Jenny Rogers, J+J Invision’s director of marketing, believes environmentally friendly technology represents “the most exciting current developments in our industry.”
DuPont Sorona, a polymer derived from corn sugar, is a cornerstone ingredient in Mohawk’s SmartStrand with DuPont Sorona carpets. (DuPont Sorona is also used in commercial carpet fibers.) Dawson Winch, DuPont Applied BioSciences’ global brand manager, said the polymer is designed to offer both performance and environmental benefits.
“By incorporating rapidly renewable feedstocks instead of petroleum-based feedstocks, Sorona reduces dependency on oil,” she noted. Sorona is also engineered to reduce the emission of greenhouse gases and energy consumption. “Plus, Sorona can be recycled at the end of its useful life,” she added. “SmartStrand with DuPont Sorona is made using 37 percent content from renewable sources rather than petroleum. Every seven square yards of SmartStrand Sorona saves the petroleum and energy equivalent of a gallon of gasoline,” noted Bart Rich, Mohawk’s director of brand management. Additionally, the company’s EverStrand BCF and EverStrand BCF XtraSoft fibers are derived entirely from post-consumer recycled plastic bottles. “One out of every four [plastic] bottles recycled in North America becomes Mohawk carpet,” Rich said.
With consumers beginning to ask for softer carpet products, Mohawk also recently introduced Wear-Dated SoftTouch with SoftFusion technology. “It combines twist, heat and a proprietary process that delivers a supremely soft, plush fiber,” Rich explained.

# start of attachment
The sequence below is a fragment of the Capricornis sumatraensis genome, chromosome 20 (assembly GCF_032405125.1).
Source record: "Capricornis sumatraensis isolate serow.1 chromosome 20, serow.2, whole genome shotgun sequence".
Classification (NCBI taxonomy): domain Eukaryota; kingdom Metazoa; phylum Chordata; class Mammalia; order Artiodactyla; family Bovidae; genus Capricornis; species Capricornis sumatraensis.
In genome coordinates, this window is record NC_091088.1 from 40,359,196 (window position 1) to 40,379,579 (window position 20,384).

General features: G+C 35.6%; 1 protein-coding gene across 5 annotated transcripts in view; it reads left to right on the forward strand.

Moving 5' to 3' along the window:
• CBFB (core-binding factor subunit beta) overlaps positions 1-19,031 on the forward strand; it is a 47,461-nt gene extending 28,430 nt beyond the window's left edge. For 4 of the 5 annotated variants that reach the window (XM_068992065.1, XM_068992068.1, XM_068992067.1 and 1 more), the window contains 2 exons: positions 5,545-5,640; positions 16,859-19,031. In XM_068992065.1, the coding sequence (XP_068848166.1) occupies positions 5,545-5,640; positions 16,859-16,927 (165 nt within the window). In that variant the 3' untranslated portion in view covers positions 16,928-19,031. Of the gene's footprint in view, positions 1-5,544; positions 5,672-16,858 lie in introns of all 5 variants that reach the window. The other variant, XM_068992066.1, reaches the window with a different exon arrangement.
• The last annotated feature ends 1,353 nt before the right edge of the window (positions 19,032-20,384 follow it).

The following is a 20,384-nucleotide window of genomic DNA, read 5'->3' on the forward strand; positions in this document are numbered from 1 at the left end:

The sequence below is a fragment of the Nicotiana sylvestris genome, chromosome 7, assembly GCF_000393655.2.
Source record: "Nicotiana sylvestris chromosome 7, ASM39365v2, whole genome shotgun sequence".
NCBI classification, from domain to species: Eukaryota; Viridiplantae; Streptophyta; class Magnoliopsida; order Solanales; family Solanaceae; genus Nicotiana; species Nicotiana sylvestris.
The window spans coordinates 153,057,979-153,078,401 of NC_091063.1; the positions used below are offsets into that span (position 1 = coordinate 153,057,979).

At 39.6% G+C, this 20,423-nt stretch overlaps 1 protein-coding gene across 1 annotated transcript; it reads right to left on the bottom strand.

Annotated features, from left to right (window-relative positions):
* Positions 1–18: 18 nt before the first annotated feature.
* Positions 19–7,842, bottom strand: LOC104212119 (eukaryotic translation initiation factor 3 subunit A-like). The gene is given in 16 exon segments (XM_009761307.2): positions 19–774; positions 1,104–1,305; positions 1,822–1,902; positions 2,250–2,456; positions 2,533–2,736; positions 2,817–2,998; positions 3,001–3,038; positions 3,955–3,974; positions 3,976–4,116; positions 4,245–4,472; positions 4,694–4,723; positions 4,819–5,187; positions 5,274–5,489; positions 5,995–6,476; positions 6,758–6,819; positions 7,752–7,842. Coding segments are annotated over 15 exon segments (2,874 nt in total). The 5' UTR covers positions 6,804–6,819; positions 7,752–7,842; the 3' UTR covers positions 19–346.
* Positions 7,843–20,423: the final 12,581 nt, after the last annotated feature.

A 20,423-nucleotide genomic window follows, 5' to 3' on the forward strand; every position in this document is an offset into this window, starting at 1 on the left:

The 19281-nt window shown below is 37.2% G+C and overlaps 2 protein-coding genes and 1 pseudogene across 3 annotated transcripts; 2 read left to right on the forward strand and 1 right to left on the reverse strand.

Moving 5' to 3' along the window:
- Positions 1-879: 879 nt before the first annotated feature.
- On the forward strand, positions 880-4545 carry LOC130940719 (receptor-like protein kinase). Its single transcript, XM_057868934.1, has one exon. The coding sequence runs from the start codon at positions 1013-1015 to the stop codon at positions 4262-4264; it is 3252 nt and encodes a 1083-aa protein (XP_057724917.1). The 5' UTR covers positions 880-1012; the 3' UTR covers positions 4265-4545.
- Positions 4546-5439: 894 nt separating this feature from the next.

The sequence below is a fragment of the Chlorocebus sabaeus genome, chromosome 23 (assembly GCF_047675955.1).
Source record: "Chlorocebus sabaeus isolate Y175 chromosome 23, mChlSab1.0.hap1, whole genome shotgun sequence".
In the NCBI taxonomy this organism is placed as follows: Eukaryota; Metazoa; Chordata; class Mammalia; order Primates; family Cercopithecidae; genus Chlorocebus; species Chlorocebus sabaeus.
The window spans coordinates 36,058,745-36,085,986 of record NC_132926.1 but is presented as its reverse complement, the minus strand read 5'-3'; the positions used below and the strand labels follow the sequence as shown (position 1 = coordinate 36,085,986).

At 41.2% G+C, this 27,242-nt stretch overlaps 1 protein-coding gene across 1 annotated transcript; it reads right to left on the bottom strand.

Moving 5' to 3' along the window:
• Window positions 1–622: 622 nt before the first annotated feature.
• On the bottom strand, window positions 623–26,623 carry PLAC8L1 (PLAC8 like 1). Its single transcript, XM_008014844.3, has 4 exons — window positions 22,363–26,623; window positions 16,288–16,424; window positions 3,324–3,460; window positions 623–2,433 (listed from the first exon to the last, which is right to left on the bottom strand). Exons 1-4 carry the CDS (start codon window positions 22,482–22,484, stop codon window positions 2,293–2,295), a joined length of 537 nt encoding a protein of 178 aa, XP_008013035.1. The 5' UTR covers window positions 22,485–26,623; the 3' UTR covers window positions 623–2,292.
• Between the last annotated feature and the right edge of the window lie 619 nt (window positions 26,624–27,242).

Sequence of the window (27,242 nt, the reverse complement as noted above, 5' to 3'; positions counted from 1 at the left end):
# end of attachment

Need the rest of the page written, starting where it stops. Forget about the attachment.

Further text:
Ralph Boe, Beaulieu of America’s president and ceo, said manufacturers are partly moving to recycled PET fiber because spun nylon is becoming increasingly expensive to produce. Additionally, manufacturers are moving to softer products because more and more residential carpet is being used primarily in bedrooms.
He said Beaulieu’s residential line offers a range of technologies, including Silver Release technology to minimize the growth of mold and mildew, and a Magic Fresh treatment to reduce odors. Earlier this year, Beaulieu launched its Bliss Stainmaster with Magic Fresh collection. “It’s the first time Invista has allowed anyone to put any other treatment on their own Stainmaster treatment,” Boe noted.
He added that while interest in green products is growing among consumers at the residential level, it’s more the responsibility of manufacturers to offer environmentally sustainable products.
“Everyone is looking at how we can better utilize post-consumer carpets and materials, and post-industrial materials to reduce the carpet footprint,” Boe said. “Our spun polyester products and certainly some of our competitors’ products are utilizing water bottles as a main ingredient, which keeps bottles out of the landfill. If it doesn’t raise the cost above virgin, consumers are very satisfied. If the cost goes beyond the cost of virgin, it’s not going to be as widely accepted.”
Steve Sieracki, Shaw’s vp category and product, residential soft surface, said his company’s carpets are becoming softer as well as greener. “The Anso Colorwall styles launched in 2010 are exceptionally soft. They are constructed of 100 percent BCF Anso nylon, and all Anso nylon products now contain 25 percent recycled content.”
Shaw also turns recycled plastic drinking bottles into PET polyester fiber. These products are also becoming softer, according to Sieracki. “Our Cleartouch BCF PET line received an upgrade in 2010 with new product introductions in soft filament PET,” Sieracki noted.
He added that sustainability is growing in importance in the residential segment. “We are hearing more and more in the retail community that more consumers are asking about various attributes of a product from a green aspect.”